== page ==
Everyone has to be compliant with this framework. Tooling from the Security and Compliance Center, a cloud security compliance management environment enables continuous compliance monitoring of environments, all the way out to document generation for regulatory purposes.
The bank is in control
One of the significant challenges, especially the last year, is that everyone has wanted to move faster to transform digitally. For banks and financial institutions, the public cloud’s use involves a great degree of caution because of the regulatory obligations. Critically important is safeguarding data using hyper-secure crypto capabilities. IBM leverages confidential computing technology such that not even IBM’s public cloud operators can have access to the keys that protect the data. Control of workloads to remain in the bank’s hands is critical to assure visibility at all times.
Onboarding partners faster
IBM has taken a set of technologies, brought them together in a coordinated structure referred to as the cloud framework, and then applied technologies like continuous security compliance posture management to the cloud services to enable a bank to adopt the cloud much more quickly. Typically cloud adoption can be a very long journey of assessments and risk evaluations with all ISV and SaaS provers.
The framework is the means of vetting the ISV and SaaS providers that come on to the environment. Those ecosystem partners are committed to proceeding through assessment and validation against the framework. A bank will have the same information about security and risk and compliance for workloads and the ISVs and SaaS providers, reducing risk in the digital supply chain.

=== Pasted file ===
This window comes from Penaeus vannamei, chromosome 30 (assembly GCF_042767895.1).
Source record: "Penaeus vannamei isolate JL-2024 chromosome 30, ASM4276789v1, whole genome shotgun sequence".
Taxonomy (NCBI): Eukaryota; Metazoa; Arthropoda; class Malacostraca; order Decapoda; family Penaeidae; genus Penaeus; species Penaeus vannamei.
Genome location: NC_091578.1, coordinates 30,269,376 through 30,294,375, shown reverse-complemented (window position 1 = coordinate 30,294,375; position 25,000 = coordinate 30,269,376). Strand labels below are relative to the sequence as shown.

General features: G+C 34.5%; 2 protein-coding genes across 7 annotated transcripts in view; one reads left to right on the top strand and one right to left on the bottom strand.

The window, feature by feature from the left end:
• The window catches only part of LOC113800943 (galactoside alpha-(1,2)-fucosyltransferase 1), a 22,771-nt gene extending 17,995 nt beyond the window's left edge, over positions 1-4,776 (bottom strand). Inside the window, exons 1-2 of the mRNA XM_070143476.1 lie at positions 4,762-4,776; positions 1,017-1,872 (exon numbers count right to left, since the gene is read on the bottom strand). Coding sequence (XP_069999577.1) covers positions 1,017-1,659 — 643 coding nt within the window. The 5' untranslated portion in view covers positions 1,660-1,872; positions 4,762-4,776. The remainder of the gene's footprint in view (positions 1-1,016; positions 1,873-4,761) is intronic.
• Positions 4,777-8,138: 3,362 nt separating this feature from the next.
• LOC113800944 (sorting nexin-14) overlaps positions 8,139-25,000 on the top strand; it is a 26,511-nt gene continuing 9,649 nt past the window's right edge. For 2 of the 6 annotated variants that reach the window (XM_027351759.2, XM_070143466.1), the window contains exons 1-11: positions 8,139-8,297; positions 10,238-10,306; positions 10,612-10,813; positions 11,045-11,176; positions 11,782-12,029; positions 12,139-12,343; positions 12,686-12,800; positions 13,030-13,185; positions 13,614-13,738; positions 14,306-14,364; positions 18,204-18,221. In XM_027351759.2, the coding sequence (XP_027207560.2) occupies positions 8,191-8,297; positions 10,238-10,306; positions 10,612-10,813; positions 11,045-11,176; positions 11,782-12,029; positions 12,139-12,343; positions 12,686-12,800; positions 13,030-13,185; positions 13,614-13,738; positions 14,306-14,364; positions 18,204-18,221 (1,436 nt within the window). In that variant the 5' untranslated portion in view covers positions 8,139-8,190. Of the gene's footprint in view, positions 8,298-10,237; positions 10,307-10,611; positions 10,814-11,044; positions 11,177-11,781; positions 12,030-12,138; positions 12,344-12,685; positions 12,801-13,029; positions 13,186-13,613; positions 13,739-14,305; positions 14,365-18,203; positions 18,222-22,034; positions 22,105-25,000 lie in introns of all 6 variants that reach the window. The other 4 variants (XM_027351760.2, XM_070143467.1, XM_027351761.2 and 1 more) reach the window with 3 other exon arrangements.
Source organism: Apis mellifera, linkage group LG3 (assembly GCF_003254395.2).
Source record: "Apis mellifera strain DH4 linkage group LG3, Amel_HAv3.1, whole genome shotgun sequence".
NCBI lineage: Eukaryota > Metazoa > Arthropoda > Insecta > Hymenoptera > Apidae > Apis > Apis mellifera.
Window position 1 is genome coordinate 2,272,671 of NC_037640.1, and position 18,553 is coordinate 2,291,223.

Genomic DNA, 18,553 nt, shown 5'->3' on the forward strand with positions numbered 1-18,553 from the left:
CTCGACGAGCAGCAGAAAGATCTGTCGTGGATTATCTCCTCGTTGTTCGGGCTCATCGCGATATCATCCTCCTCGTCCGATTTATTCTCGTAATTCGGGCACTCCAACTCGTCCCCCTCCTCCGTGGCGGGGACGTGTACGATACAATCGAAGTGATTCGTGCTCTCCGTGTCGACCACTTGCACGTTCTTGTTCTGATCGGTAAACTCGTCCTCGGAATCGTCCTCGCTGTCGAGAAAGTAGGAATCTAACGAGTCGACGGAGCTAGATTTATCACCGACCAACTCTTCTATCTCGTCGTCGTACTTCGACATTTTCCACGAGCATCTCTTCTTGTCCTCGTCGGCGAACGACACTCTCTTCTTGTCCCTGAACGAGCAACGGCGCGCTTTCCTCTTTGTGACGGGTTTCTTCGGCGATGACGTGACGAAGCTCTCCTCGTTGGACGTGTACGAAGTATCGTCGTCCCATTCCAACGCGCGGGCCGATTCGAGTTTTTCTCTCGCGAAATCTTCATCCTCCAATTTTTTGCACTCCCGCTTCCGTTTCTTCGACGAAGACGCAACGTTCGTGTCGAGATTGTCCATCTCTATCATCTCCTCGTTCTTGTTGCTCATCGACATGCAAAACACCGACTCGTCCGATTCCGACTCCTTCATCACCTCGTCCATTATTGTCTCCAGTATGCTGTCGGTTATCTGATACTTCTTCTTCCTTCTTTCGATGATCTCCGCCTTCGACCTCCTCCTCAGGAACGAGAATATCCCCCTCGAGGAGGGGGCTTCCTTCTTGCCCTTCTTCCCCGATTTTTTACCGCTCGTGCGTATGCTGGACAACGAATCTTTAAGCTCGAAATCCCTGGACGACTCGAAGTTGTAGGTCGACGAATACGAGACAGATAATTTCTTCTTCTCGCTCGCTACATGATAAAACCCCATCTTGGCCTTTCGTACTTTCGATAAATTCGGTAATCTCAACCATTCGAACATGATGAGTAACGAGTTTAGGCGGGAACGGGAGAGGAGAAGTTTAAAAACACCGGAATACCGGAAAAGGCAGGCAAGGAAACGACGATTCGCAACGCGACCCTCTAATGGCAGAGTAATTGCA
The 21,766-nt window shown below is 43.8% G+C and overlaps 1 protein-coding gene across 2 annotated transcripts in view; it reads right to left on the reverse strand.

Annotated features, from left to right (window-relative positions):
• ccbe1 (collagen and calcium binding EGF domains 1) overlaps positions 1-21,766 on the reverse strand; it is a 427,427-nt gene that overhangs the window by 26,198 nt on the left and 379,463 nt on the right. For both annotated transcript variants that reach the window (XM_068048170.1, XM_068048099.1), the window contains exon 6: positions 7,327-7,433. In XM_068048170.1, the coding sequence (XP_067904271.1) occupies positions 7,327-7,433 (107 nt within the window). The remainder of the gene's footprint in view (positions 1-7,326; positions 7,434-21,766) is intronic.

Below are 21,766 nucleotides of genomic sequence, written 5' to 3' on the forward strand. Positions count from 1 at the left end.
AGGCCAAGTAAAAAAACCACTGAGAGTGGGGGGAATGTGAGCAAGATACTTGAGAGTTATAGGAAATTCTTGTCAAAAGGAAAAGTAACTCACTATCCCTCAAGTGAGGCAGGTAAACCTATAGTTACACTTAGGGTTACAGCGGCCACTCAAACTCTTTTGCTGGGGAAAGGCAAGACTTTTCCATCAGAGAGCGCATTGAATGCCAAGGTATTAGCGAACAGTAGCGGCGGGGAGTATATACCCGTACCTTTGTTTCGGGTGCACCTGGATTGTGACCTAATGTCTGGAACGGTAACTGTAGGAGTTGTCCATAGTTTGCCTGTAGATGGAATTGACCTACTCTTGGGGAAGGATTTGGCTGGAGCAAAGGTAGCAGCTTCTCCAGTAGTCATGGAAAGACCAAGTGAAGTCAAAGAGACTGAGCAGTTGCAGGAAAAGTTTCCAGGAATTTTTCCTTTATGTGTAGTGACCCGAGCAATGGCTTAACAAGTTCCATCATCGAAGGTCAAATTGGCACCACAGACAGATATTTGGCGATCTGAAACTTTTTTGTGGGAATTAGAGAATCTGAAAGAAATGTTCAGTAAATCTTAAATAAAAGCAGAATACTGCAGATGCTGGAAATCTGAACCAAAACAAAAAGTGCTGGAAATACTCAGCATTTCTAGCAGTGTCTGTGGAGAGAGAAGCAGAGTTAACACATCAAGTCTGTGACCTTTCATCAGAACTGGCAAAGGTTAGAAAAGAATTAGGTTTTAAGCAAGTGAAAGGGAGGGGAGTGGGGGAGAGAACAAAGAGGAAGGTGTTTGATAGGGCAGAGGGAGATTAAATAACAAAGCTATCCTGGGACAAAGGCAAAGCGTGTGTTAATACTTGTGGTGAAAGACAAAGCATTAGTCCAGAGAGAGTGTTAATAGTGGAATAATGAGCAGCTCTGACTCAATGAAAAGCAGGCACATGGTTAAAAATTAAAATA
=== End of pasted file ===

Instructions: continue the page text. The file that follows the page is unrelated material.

Banks having outsourced to SaaS providers continue to have overall responsibility for ensuring the data is protected. The program achieves compliance faster and ensures that compliance is maintained.
IBM works with each ISV, SaaS provider, or FinTech in the program by enlisting experts within IBM Security Services and the IBM cloud client success team to assess the partners’ architecture. IBM will also assess controls relative to the control objectives in the framework. Any shortcomings within the software or operations must be before validation.